* Carbon, coal gain 2 pct
* Market expects oldest nuclear reactors to stay offline
By Karolin Schaps and Henning Gloystein
LONDON, March 28 (Reuters) - European energy prices jumped on Monday as a key Green Party victory in German state elections underlined concerns that widespread anti-nuclear sentiment may permanently shut Germany’s oldest reactors.
German baseload electricity contract for 2012 rose BY1DE-1Y to its highest since before the global financial crisis slashed power prices in late 2008, while the price of coal for delivery into Europe next year ICPAP2YZ2 and for permits to emit climate-warming carbon both rose nearly 2 percent. CFI2Zc1
“The power market is taking the view that certain plants are not coming back. If there is a hard, fast decision (on keeping reactors offline) prices would go in an upwards trend,” said Martin Young, Executive Director for Equities Research at investment bank Nomura.
The surge in prices comes after Japan’s nuclear disaster prompted Chancellor Angela Merkel to impose a three-month moratorium on her coalition government’s decision to extend the lifetime of Germany’s nuclear reactors, which helped steer the anti-nuclear Greens to control of Baden-Wuerttemberg at the weekend elections. [ID:nLDE72E176]
Seven nuclear reactors shut down following the moratorium in place until at least June, but German power traders believe the loss in political support for nuclear power in Baden-Wuerttemberg will lead to the permanent shutdown of the two oldest reactors located there — Philippsburg I and Neckarwestheim I — and other shutdowns will follow quickly.
“I think this now increases the likelihood that Neckarwestheim I and Philippsburg I do not come back after the moratorium and that the other units are phased out quickly,” a London-based energy analyst at an investment bank said.
Environment minister Norbert Roettgen, a close Merkel ally, fuelled the debate on Monday as he called for a quicker shutdown of Germany’s nuclear reactors. [ID:nLDE72R0JT]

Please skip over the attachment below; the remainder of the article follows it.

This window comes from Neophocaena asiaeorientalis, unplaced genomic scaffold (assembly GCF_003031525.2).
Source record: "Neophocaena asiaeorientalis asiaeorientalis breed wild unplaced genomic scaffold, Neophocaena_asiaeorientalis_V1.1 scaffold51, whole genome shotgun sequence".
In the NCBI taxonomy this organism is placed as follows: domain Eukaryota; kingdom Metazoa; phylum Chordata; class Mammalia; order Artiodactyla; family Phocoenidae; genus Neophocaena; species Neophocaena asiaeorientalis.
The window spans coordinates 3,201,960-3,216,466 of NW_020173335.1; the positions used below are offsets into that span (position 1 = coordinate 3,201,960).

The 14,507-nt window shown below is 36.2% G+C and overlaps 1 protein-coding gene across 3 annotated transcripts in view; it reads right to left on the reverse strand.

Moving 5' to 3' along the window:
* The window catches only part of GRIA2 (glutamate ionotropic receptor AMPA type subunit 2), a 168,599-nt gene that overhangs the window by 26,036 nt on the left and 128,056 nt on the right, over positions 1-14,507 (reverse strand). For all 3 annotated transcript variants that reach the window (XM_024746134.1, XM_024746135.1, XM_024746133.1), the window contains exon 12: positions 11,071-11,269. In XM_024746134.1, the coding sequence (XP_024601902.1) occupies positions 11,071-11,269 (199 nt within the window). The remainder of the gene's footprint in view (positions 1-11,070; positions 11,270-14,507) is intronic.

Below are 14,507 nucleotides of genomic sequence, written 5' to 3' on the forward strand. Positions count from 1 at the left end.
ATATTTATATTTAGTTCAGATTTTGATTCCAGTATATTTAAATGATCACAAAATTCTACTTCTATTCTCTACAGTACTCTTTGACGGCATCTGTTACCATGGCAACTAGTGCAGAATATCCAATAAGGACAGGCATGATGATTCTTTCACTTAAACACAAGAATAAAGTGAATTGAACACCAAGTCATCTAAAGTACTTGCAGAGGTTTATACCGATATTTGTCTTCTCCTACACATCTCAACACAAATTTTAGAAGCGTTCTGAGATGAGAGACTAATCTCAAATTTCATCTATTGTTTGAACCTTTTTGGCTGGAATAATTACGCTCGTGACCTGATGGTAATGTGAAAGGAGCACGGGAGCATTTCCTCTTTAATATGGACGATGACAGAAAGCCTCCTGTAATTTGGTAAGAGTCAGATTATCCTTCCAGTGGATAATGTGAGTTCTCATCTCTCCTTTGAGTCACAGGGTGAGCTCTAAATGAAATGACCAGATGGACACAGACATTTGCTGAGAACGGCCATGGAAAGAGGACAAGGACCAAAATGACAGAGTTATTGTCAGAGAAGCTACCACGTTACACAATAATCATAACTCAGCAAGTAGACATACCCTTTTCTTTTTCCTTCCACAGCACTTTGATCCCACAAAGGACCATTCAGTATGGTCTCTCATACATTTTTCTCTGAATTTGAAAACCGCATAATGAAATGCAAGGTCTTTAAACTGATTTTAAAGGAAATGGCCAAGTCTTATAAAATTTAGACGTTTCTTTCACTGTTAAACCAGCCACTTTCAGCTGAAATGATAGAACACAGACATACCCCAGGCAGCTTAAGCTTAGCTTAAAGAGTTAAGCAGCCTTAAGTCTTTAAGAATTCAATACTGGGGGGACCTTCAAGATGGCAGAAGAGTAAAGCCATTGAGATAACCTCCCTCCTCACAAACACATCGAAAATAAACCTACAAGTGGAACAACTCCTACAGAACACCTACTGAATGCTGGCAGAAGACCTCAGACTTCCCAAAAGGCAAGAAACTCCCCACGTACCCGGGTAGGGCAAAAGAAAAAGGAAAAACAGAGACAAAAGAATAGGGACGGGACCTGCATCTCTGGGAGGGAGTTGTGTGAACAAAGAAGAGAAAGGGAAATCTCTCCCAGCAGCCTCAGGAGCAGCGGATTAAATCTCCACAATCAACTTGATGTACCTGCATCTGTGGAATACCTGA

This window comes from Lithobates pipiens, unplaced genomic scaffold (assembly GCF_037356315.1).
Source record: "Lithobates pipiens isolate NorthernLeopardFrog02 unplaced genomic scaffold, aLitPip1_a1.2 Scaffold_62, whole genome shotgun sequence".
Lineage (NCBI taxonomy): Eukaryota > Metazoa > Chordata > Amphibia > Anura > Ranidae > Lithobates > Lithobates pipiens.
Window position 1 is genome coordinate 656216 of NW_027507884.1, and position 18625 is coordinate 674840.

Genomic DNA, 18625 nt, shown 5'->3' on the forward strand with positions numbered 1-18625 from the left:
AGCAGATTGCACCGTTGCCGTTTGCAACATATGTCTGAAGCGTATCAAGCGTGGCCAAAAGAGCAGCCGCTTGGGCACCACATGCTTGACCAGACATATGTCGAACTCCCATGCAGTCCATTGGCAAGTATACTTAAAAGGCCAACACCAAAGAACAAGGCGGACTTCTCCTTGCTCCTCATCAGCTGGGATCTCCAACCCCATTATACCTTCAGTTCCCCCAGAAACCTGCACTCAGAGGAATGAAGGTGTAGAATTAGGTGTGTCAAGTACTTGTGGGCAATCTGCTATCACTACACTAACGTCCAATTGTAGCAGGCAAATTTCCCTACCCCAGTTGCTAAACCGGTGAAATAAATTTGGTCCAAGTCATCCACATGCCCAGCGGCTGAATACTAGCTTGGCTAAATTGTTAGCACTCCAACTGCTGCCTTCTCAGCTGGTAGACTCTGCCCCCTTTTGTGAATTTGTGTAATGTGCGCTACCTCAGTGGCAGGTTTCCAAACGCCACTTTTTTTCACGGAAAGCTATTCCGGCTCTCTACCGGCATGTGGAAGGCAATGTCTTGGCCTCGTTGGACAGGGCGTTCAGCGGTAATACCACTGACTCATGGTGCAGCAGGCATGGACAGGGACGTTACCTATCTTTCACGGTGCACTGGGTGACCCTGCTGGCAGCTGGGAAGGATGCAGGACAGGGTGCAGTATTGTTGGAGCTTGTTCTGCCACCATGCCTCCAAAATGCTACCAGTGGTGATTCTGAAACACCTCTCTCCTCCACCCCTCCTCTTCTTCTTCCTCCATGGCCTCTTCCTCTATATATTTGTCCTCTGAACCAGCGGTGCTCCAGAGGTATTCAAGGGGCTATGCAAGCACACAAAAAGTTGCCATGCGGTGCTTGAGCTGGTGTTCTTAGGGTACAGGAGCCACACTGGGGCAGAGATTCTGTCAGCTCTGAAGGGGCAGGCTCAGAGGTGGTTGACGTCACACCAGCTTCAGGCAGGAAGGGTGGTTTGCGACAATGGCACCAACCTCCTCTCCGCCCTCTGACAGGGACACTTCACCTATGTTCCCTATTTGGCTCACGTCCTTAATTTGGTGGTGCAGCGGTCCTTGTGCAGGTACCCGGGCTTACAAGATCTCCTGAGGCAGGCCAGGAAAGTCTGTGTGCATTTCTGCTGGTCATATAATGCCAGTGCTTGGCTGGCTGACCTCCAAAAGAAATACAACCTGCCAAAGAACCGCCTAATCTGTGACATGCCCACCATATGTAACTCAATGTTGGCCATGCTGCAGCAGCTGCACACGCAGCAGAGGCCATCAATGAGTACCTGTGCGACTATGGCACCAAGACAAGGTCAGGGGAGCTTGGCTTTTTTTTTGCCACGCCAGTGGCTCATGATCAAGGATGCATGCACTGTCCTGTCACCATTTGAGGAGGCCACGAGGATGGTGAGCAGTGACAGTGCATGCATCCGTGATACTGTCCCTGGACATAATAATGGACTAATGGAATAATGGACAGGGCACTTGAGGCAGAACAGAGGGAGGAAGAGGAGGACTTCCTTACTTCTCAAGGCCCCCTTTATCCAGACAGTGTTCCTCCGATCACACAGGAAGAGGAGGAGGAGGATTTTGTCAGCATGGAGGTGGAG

The benchmark contract for EU Allowances CFI2Zc1 rose as high as 17.35 euros a tonne early on Monday, the highest in eight days, while coal prices for year-ahead delivery rose above $130 per tonne, maintaining highs seen last week.
“Getting rid of old nuclear plants means plants will run more coal and gas. That means around 70 million tonnes of extra carbon dioxide will be emitted and carbon is up on this prospect for now. The question is how much is this worth in terms of additional carbon price?” said Emmanuel Fages, analyst at Societe Generale/orbeo.
European Energy Commissioner Guenther Oettinger, who before his position in Brussels was Prime Minister of the state of Baden-Wuerttemberg, also supported the view that coal will act as a substitute to nuclear in Germany. [ID:nBAT006123] <^^^^^^^^^^^^^^^^^^^^^^^^^^^^^^^^^^^^^^^^^^^^^^^^^^^^^^^^^
For a graph on German 2012 base power, click: here
Graphic of German power vs coal prices:
Share prices in German utilities rose on the back of high gains in power prices and the prospect that utilities may be able to see higher returns from coal and gas plants to substitute the loss in nuclear capacity. Shares in utility RWE (RWEG.DE) initially fell on Monday but rebounded later to rise 0.43 percent above Friday’s close to 44.88 euro at 1055 GMT on Monday, while shares in E.ON (EONGn.DE) were down 0.16 percent.
Renewable energy shares in Germany continued their strong gains and the OekoDAX .OEKODAX, one of the country’s biggest renewable stocks was up 6.5 percent on Monday, while the S&P Global Clean Energy Index .SPGTCLEE was up 1.9 percent.
Renewable stocks have soared since Japan’s March 11 earthquake and tsunami which damaged nuclear power reactors and caused radioactive leaks.
The global backlash against nuclear power has boosted the outlook for renewable energy as governments ponder their nuclear options. [ID:nLDE72O11Z] <^^^^^^^^^^^^^^^^^^^^^^^^^^^^^^^^^^^^^^^^^^^^^^^^^^^^^^^^^
For a graph showing utilties share prices click here: here
Graphic on renewable stocks: r.reuters.com/fex58r ^^^^^^^^^^^^^^^^^^^^^^^^^^^^^^^^^^^^^^^^^^^^^^^^^^^^^^^^^>
The election outcome in Baden-Wuerttemberg on Sunday is likely to mean an end to the 58 year long rule in the state of chancellor Angela Merkel’s conservative CDU party.
This is likely to leave the anti-nuclear Green Party in control of the utility EnBW (EBKG.DE), which operates four nuclear reactors, two each at Neckarwestheim and Philippsburg.
It would be the first time that the Green Party has headed a state government in Germany.
The CDU’s pro-nuclear policies, which included buying a majority stake in EnBW last year, were punished by Baden-Wuerttemberg voters after the nuclear crisis in Japan.
The opposition Greens claimed about around 25 percent of the vote and will likely form a coalition with the Social Democrats, who took around 23 percent of the votes.
Additional reporting by Daniel Fineren, Nina Chestney and Christoph Steitz; editing by Keiron Henderson